“He’s dead, Chris,” he said, shivering as if an arctic wind had suddenly blown over them. All he could think was, I knew it.

Bodies. No matter how he tried, he couldn’t seem to get away from them.

Monday, December 15, 2014

Batteries Not Included excerpt by JL Merrow

How would you react if you woke up one morning to find you were in bed with your favorite rock star? More to the point: how would the rock star react?
In Batteries Not Included by JL Merrow, animal rescue worker Sam is content to dream of rock sensation Cain Shepney. Trouble is, his meddling mother Lilith thinks he deserves to have all his dreams come true -- and she isn’t above performing a little magic to achieve her ends! Sam’s shocked to wake up one morning to find himself actually in bed with his celebrity crush -- but that’s nothing to how Cain feels about it! Suddenly Sam’s got to deal with an irate, naked, and very distracting rock star in his bed.

Cain has it all -- he’s good-looking, famous, and adored by millions. But his life takes a turn for the surreal when he wakes up in bed with Sam. Expecting everyone to be worried sick by his disappearance, Cain’s horrified to find his manager -- and even his mum -- insisting he’s an imposter, and the real Cain Shepney is right where he belongs.

Sam just wants to help, but with Cain convinced he’s a crazed, celebrity-kidnapping stalker, Sam’s got his work cut out for him. Can he get the object of his affections to trust him long enough to find out just what the hell’s going on?  Will this romantic screwball comedy have a happy ending?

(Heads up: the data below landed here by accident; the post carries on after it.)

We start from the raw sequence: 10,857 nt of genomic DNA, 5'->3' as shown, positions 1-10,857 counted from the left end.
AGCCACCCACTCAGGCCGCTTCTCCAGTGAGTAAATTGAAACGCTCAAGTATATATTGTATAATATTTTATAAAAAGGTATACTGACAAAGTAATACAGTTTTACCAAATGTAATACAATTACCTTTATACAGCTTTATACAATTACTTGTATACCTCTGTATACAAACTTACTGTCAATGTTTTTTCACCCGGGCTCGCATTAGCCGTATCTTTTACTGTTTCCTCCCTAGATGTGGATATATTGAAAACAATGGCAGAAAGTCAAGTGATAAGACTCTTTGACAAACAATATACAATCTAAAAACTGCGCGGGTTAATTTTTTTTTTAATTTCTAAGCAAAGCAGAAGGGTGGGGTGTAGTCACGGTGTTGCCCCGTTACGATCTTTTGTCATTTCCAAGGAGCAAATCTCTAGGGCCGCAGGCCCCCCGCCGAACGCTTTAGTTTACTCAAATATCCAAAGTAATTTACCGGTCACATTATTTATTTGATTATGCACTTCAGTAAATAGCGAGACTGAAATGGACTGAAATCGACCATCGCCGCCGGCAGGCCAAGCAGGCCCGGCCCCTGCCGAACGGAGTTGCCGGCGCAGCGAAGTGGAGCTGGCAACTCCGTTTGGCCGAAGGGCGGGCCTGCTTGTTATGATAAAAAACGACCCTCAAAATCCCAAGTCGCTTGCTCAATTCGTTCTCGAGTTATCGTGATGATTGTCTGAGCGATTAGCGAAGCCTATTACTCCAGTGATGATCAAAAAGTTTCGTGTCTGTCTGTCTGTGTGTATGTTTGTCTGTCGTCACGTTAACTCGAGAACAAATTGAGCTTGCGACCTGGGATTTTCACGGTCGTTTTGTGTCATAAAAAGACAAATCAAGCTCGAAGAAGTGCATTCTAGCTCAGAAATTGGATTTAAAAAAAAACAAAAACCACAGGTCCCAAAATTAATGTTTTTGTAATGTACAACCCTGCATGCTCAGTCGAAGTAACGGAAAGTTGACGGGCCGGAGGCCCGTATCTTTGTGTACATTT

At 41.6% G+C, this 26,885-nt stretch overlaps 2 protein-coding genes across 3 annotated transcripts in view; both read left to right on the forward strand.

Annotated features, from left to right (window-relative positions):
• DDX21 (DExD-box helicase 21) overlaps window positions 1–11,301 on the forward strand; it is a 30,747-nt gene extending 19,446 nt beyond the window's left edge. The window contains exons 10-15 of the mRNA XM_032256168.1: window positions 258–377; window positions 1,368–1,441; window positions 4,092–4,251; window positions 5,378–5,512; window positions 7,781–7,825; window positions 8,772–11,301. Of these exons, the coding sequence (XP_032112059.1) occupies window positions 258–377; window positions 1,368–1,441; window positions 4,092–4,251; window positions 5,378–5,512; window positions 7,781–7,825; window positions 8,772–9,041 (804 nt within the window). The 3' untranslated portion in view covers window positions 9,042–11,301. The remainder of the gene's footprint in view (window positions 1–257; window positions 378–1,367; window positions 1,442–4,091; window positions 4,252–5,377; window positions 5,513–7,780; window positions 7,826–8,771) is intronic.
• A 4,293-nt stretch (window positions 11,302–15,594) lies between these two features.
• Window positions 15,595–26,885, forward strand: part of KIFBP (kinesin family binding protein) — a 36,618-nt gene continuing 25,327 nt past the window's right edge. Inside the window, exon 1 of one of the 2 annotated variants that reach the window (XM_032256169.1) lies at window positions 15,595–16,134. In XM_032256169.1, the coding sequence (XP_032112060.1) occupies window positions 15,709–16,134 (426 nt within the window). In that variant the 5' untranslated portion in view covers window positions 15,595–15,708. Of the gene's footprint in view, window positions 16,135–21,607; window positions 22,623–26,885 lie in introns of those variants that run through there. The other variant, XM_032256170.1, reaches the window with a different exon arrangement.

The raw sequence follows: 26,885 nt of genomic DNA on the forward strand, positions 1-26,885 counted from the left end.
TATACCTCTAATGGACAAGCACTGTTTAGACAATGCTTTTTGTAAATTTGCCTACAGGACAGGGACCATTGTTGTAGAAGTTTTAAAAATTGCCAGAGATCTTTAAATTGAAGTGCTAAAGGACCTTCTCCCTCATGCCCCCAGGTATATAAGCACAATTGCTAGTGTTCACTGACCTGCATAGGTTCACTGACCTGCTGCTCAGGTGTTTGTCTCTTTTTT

Batteries Not Included
JMS Books (12/14/14)
ISBN: 9781611526851


“Holy shit, who the hell are you?”
As wake-up calls went, I could think of better ones. At least, I could have if I wasn't terminally sleep-deprived. I cursed the day I ever let Lilith buy me that voice-recording alarm clock—she must have been laughing herself silly when she sneaked in to leave that little message—and reached out to turn the bloody thing off.
And hit flesh. Bare flesh.
What the fuck?
Suddenly more wide awake than if I'd been mainlining espresso all night, I stared into wide, grey eyes, surrounded by enough kohl to start a fire with. The face that went with them contained full, red lips, a cute little nose, and was topped off with spiky black hair with just a hint of purple.
“Oh, thank fuck for that,” I breathed, relaxing. Because I'd just realized I was dreaming. Had to be, as no way was the real Cain Shepney, pop phenomenon and mega-star winner of Britain's Got the Idol Factor, stark bollock naked in bed with me. “Come back over here, Cain,” I mumbled, reaching out for him.
“Get the fuck away from me!” I felt a sudden chill as Cain ripped the duvet from the bed and wrapped it around his naked form, backing away slowly.
Oh, bloody hell. It was turning out to be a nightmare. Which was odd, because usually my dreams about Cain Shepney were strictly of the pleasurable variety. You know, the sort where you have to change your boxers after, and possibly the sheets as well… is that too much information? My mates are always telling me I over-share. Then they meet Lilith, and they realize that actually, I'm pretty reserved, considering. I lay back on the bed and closed my eyes. Maybe if I tried to direct the dream a little, it'd go back to being good? “Mmm, Cain,” I murmured.